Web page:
Four Red Flags for Digital Health Investors
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raise enough money to cross the revenue desert they will likely face to get to operational break-even.
I always ask start-ups how they’re going to “nail the viral loop” for new user acquisition. If they give me a blank stare or ask for a definition, I discount them immediately. It costs a lot of money to play the digital health game to profitability. Simply building something useful does not mean that patients or providers will come. Or stay.
3. Ignoring the adoption requirements of the office staff.
While it’s often a doctor or manager who makes the purchasing decisions in a healthcare practice, it’s the administrative staff and mid-levels (nurses, nurse practitioners, physician assistants and office managers) who will be required to use and adopt the startup’s product or service.
For SaaS or service-based companies, that means that the office staff or mid-levels could be a roadblock if the product doesn’t help them. They’re famous for staunchly refusing to adopt new behaviors and technologies that they don’t absolutely love, and all they have to say to shut down a promising pilot or a month to month licensing agreement is “this isn’t safe for my patient workflow.”
One of the most common mistakes I see digital health companies make is that they focus solely on the decision maker, one who makes value-based judgments on ROI and cost savings. But the true heavy users of such technologies often feel they are being forced to adopt something that they don’t see a clear benefit from. When the staff doesn’t love it, all bets are off. Even the signed contract, which likely has a convenient out for the mid- to large-sized enterprise, is not safe under such conditions.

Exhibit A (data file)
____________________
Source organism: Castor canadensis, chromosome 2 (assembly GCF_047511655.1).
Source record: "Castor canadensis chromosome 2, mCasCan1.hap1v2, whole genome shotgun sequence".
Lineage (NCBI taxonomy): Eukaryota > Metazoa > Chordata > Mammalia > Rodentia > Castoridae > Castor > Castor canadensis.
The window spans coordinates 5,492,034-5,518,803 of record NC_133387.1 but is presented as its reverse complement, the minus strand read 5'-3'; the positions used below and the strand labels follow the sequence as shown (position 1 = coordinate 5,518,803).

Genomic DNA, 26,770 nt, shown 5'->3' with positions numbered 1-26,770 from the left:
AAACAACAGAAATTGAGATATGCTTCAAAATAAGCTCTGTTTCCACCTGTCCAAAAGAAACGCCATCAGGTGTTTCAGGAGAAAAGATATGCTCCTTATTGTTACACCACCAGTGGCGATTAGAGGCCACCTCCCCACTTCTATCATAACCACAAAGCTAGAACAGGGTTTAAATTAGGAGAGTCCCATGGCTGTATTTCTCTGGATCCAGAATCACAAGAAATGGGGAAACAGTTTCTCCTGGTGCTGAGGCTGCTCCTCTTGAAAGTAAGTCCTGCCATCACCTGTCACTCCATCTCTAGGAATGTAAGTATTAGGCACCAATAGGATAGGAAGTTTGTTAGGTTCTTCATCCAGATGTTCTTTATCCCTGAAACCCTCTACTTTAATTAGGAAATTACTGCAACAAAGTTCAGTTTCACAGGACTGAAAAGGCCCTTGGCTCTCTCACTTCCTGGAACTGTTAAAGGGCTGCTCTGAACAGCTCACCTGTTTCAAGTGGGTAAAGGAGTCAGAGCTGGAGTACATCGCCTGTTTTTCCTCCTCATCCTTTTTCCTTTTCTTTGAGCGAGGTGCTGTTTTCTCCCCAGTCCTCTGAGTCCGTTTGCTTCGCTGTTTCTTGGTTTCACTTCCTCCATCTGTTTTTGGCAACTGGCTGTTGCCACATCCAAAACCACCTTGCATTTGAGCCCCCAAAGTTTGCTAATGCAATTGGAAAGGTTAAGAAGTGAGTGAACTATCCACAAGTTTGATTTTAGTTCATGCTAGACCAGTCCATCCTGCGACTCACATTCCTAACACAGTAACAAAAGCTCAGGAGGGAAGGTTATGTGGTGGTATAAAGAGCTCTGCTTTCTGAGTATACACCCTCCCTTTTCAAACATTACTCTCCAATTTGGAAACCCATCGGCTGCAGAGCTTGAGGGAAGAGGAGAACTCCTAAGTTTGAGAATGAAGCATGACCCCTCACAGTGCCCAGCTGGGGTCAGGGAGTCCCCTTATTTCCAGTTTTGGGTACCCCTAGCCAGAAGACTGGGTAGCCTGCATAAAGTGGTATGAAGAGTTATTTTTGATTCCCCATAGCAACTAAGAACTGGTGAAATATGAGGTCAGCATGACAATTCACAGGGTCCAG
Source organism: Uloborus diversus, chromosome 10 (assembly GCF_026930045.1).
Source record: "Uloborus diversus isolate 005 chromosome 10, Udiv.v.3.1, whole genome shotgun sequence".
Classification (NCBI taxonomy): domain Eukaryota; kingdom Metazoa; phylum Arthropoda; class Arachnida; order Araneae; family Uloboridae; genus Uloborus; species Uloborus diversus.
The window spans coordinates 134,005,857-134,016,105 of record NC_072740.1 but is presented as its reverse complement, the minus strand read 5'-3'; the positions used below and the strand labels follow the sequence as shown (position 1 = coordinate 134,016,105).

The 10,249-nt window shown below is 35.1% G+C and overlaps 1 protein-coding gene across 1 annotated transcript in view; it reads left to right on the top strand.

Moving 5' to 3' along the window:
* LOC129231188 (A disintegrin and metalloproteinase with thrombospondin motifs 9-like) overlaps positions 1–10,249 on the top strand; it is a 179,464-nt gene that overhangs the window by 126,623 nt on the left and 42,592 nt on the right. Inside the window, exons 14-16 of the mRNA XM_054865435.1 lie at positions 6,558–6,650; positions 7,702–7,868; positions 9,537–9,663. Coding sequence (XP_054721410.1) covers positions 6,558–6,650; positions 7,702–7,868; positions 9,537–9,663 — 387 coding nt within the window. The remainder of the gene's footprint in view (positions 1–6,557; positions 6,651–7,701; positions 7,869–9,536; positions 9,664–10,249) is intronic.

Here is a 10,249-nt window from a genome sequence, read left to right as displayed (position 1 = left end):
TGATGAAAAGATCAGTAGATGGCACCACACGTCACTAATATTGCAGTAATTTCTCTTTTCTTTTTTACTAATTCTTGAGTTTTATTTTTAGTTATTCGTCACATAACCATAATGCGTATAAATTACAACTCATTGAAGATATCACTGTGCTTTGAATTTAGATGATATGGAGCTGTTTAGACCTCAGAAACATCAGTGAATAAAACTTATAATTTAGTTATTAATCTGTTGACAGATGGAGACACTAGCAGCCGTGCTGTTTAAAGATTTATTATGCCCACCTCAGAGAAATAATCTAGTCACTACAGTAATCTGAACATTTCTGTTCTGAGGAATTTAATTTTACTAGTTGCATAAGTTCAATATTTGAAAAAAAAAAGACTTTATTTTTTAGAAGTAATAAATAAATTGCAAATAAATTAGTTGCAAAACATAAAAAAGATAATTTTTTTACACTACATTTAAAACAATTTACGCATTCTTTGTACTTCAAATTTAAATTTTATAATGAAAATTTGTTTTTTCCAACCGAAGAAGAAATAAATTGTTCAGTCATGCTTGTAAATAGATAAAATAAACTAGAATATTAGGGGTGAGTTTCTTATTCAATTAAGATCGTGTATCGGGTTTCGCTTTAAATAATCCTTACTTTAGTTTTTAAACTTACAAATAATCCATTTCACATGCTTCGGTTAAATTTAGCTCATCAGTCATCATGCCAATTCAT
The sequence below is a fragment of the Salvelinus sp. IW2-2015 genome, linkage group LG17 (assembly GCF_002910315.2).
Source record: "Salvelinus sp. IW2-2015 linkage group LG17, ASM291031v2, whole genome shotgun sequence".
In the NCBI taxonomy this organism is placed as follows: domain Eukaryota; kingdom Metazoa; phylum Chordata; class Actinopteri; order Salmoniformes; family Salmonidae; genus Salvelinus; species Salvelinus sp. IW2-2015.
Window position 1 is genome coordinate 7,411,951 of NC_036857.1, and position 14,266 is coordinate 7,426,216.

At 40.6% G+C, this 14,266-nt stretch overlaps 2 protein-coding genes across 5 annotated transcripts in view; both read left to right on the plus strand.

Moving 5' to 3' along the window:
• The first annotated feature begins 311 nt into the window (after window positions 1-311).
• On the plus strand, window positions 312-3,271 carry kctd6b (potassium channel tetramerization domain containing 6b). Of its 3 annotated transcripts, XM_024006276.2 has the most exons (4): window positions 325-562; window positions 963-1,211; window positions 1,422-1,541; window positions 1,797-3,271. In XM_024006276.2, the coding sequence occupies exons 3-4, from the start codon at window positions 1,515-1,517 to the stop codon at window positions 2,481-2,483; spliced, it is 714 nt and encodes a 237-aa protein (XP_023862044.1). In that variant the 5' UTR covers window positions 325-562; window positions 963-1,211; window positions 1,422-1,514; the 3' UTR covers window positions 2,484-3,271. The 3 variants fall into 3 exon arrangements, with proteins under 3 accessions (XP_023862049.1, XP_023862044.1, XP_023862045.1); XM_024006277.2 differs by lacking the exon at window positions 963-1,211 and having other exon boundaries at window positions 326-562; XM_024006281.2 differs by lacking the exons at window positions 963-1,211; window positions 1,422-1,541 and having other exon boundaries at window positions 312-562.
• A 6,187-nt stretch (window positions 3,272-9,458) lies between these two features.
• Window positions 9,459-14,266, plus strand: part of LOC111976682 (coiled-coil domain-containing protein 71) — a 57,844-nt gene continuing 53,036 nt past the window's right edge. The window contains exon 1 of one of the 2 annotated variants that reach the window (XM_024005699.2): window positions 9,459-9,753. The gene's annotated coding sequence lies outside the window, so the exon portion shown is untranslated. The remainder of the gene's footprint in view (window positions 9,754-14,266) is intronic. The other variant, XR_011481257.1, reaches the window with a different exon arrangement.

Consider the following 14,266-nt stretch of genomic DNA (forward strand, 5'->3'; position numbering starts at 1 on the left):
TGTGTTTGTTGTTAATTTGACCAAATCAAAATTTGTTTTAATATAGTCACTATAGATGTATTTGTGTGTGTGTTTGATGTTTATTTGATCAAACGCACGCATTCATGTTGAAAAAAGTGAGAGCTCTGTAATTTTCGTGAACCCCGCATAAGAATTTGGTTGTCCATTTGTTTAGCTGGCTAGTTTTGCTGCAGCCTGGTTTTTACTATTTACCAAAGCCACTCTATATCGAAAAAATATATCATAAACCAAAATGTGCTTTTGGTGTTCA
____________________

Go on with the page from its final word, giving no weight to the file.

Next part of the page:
Successful digital health startups have an innate sense of empathy for their users. Like method actors, they can perceive the user experience from their users’ perspectives. When I see a startup’s blog permeated with end user interviews, onsite visits and phrases like “being in a nurse’s shoes for a day….” (a real blog post by a successful digital health startup in Florida), my level of confidence in the team rises significantly.
4. A belief that more efficiency and “doing good” sell themselves.
I truly believe that our American healthcare system, which is currently riddled with cronyism, fraud, local oligopolies, and price fixing, will change. Eventually.
In the meantime, startups need to understand that simply building something better or more efficient won’t necessarily guarantee adoption or sales.
Many doctors and nurses are jaded about “improving patient experiences,” and rightly so, not because they don’t care, but because they’ve heard these promises for decades from drug companies, device companies, consultants, and now digital health startups. While it’s easy for software types like me to talk about how we’re going to make things better through technology, medical professionals have been actually healing and caring for people most of their professional lives, and many of those promises from vendors ring false to them.
In the face of decreasing reimbursements, increasing costs, and increasing pressure to do more for less, doctors and staff are looking for ways to make their lives easier and their endeavors more profitable. Successful startups teams should focus on that fact and align their products and services with this more imminent need from their customers or end users.
Founding teams that talk about “fixing America’s dysfunctional healthcare system” or “revolutionizing healthcare” will receive a wave of rolling eyeballs from medical providers.
I can feel my eyeballs rolling already.
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